Re: IQ AND RACE. The taboo subject.
Warren Sarle (email@example.com)
Thu, 23 Feb 1995 01:43:14 GMT
In article <3if5ea$2qv@highway.LeidenUniv.nl>, ruiter@ruls41.LeidenUniv.nl (Jan-Peter de Ruiter) writes:
|> Stephen Lajoie (firstname.lastname@example.org) wrote:
|> : See page 134 of _The Bell Curve_. At 2 Standard Deviations below average,
|> : there is a 26% probability of being in poverty. At 2 Standard Deviations
|> : above average, there is only a 2% probability of being in poverty.
|> : Accept the obvious. Less intelligent people make less money than smart
|> : people.
On average, yes. While Stephen Lajoie does make some good points, he
needs to use more hedges such as "on average", "tend to", "in most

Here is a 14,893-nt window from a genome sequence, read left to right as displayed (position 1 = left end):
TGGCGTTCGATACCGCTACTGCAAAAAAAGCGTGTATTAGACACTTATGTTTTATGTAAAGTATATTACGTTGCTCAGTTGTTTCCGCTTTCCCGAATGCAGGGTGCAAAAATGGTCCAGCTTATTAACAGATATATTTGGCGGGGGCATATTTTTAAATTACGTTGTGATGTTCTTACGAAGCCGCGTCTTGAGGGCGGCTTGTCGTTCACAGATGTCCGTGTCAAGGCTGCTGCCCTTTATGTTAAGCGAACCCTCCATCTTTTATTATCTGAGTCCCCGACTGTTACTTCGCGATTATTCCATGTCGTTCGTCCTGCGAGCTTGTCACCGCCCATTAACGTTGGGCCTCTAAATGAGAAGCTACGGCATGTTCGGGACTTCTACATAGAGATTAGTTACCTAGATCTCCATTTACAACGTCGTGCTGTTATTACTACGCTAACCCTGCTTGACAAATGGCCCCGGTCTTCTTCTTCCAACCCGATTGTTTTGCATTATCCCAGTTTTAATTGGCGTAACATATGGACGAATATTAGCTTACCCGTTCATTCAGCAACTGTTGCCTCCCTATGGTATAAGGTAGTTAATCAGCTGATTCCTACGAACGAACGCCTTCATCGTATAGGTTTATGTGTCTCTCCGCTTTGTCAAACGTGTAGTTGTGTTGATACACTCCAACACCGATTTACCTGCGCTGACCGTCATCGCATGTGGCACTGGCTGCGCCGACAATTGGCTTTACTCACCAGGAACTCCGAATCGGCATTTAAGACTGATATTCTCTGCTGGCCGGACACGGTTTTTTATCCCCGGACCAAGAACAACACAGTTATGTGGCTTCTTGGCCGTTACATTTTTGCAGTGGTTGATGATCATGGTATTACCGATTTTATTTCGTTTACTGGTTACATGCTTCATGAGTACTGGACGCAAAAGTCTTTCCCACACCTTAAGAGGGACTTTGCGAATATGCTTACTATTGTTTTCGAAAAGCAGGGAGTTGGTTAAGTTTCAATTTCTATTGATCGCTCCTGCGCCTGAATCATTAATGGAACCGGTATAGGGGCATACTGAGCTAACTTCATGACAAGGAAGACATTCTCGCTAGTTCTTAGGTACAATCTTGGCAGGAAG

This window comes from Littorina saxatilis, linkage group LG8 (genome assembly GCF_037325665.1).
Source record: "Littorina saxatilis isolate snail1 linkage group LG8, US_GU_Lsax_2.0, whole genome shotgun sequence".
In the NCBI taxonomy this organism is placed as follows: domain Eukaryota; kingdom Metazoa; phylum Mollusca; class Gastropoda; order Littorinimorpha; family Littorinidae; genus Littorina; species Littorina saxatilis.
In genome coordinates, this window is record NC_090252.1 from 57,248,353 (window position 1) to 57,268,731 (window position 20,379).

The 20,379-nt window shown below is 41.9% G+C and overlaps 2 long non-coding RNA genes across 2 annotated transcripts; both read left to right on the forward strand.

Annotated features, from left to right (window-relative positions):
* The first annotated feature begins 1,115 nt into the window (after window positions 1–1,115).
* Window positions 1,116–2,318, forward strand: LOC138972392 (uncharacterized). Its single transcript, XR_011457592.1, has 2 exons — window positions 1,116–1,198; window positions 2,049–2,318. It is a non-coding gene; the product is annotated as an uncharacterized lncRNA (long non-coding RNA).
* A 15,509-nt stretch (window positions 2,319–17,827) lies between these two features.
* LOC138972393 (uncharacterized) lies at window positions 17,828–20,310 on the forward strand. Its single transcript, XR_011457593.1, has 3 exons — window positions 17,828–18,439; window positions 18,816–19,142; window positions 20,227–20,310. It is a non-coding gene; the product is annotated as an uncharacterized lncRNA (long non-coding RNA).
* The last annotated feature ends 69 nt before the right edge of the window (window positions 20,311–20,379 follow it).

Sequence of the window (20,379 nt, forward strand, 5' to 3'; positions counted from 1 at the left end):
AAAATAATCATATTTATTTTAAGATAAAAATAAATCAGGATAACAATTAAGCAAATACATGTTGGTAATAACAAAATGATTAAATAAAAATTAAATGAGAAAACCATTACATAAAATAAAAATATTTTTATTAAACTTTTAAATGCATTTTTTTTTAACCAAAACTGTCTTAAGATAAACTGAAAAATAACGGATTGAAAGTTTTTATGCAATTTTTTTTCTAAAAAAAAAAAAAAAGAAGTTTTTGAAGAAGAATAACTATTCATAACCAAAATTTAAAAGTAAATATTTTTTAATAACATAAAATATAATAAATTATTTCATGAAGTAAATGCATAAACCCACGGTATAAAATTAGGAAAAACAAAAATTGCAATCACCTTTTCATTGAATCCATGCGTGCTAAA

cases", etc. Most low-paying jobs do not require high intelligence,
teaching school being an obvious exception. Many high-paying jobs
do require high intelligence, among other things such as hard work.
|> Obvious? I think it is dead obvious that poor people score lower on
|> IQ tests than rich people. You need big money to go to school and
|> learn to score high on IQ tests!
That reasoning cannot apply to IQ tests given to pre-school-age
children. However, there are various other reasons for poor children
to tend to have lower IQs, such as prenatal care, nutrition, etc.
|> (Ever thought longer than 2 seconds about the difference between causality
|> and correlation?)
But, JP, thinking about it for 3 seconds isn't quite long enough, either.
Warren S. Sarle SAS Institute Inc. The opinions expressed here
email@example.com SAS Campus Drive are mine and not necessarily
(919) 677-8000 Cary, NC 27513, USA those of SAS Institute.